For many years, lead solder was the only type of solder available for connecting electronic components. But in 2006, all of that changed when the European Union (EU) issued a Restriction of Hazardous Substances (RoHS) directive, banning lead solder in electronics manufacturing. While the directive was enforced in Europe, American industries have begun embracing these regulations and even going as far as giving tax breaks to companies that reduce their use of lead-based solder.
The primary purpose behind the regulations is to reduce lead in landfills and other disposal areas and prevent the health problems associated with the substance. And with the growing demand for green electronics, electronics manufacturers have embraced practices that use less energy, reduce carbon emissions, and use non-toxic and eco-friendly materials.
This article will discuss what lead-free solder is, why we need it, and why you should get your manufacturing staff trained in lead-free hand soldering.
Reasons Why Lead Solder Was The Preferred Solder Type
Lead solder is an alloy commonly made up of 63% tin and 37% lead. It is sometimes referred to as Pb-Sn, its chemical formula.
Lead solder was the preferred solder type, and for some hobby solderers and high-reliability manufacturers, it still is. Lead solder was typically used because of its beneficial properties for manufacturing electronic devices, such as its ability to cool more slowly than other metals and wet joints well. These properties result in a better and stronger connection of components to the board.
Lead solder also has a lower melting point compared to lead-free alternatives. This means that this type of solder has a lower risk of damaging electronic components due to extreme heat. This is the reason why they are still the most preferred solder type by hobbyists.
Lead-Free Solder And The Reasons For The Transition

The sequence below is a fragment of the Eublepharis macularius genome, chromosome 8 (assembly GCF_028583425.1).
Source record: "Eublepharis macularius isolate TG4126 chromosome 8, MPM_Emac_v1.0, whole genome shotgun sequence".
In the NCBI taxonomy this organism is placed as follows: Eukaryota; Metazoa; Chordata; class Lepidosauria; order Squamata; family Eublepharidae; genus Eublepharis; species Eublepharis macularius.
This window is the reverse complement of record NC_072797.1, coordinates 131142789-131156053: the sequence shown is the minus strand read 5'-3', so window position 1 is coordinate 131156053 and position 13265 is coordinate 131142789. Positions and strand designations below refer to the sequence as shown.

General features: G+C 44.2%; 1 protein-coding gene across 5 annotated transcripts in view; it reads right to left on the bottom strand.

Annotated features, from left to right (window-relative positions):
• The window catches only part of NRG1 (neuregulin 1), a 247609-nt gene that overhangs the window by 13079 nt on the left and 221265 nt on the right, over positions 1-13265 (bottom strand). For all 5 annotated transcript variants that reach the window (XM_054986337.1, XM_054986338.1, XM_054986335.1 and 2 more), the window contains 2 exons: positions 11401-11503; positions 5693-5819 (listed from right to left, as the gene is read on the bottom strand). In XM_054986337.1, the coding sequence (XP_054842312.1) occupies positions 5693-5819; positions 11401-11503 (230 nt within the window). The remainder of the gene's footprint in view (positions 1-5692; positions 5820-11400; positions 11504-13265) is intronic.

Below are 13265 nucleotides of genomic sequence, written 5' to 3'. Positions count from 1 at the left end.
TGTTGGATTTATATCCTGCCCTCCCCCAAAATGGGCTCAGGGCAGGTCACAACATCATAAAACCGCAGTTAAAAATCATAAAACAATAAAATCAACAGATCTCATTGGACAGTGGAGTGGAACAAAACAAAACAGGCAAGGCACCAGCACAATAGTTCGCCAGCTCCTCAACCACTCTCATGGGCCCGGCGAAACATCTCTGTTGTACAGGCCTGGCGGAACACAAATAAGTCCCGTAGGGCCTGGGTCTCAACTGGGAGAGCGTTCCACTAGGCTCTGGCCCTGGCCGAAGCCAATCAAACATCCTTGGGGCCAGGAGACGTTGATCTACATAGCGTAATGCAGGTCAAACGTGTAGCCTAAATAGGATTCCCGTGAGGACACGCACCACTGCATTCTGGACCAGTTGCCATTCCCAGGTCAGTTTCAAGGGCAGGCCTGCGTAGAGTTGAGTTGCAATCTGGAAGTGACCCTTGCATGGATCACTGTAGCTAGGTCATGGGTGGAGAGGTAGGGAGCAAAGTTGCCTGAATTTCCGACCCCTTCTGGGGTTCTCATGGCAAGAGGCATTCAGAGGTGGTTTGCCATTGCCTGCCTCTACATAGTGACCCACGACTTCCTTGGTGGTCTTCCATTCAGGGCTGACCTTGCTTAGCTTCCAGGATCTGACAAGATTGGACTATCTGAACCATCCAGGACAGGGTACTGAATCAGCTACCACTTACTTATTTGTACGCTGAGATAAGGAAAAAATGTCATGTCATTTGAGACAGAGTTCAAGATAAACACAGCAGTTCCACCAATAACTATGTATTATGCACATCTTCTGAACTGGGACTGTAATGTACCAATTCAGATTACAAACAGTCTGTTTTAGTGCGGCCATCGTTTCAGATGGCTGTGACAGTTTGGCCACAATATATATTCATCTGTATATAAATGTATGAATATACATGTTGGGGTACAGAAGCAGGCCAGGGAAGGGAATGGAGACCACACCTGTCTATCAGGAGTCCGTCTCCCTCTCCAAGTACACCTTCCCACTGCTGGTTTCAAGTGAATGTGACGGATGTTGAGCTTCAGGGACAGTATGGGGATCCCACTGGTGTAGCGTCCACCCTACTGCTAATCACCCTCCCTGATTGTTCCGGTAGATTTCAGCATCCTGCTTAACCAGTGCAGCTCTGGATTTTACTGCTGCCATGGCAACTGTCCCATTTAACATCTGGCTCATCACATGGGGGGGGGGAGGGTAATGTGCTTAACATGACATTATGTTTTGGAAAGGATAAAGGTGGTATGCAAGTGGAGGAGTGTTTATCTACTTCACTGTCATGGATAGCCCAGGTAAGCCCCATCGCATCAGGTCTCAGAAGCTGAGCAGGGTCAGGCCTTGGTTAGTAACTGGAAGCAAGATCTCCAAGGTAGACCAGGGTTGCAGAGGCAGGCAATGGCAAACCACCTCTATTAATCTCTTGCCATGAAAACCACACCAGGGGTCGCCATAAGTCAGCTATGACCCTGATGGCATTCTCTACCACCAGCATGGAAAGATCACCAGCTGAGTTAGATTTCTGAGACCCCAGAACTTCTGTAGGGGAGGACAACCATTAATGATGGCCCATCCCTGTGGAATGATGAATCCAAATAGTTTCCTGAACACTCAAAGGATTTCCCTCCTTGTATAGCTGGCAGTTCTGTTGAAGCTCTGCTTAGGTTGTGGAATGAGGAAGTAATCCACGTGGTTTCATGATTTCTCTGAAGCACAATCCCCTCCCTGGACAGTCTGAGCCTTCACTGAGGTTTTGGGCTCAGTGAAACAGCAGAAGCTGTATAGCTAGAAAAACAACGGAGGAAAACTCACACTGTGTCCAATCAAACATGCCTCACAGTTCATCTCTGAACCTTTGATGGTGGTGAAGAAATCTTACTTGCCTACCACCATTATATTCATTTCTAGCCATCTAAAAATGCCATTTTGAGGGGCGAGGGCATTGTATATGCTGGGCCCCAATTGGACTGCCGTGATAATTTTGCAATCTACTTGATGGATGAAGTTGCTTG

Though lead solders have many advantages in manufacturing electronics, the environmental and health problems they pose are bad enough that it forces the electronics industry to look for safer alternatives, like lead-free solder.
Lead-free solder can include various chemical elements such as tin, copper, zinc, manganese, silver, or gold, but the most commonly used is tin, silver, and copper, often abbreviated as SAC, derived from the first letters of their symbols (Sn for Tin, Ag for Silver, and Cu for Copper.)
As mentioned earlier, working with lead solder is harmful not only to the environment but also to humans. Electronics assemblers could suffer from lead poisoning. Lead-free solders eliminate that problem by removing the dangerous element from the solder.
Lead-Free Solder’s Disadvantages
Unfortunately, lead-free solders have some drawbacks, like unstable melting temperatures, leading to defects in manufacturing circuit boards and electronic components, which is why electronics manufacturing cannot be 100% lead-free for now. There are specific applications that require lead solders, such as the manufacture of aerospace electronics and ceramic capacitors. Because of this, the EU has also granted a few exceptions to its lead-free directive to accommodate specific applications using lead solders.
But despite some flaws found in lead-free solders, most sectors that use solder in commercial quantities are more than likely to shift to lead-free soldering soon if they haven’t done so already. Consider having your hand soldering operators and inspectors undergo lead-free solder training, not just for the benefit of the company, but also for their professional development.
As world industries continue to adopt green practices, the complete transition from lead to lead-free solder is inevitable. If your company has started to incorporate a lead-free process in your manufacturing, now might be the best time to have your assembly staff trained and certified in lead-free hand soldering. Doing so will help you introduce lead-free high-quality products and services and help you stay compliant with RoHS guidelines,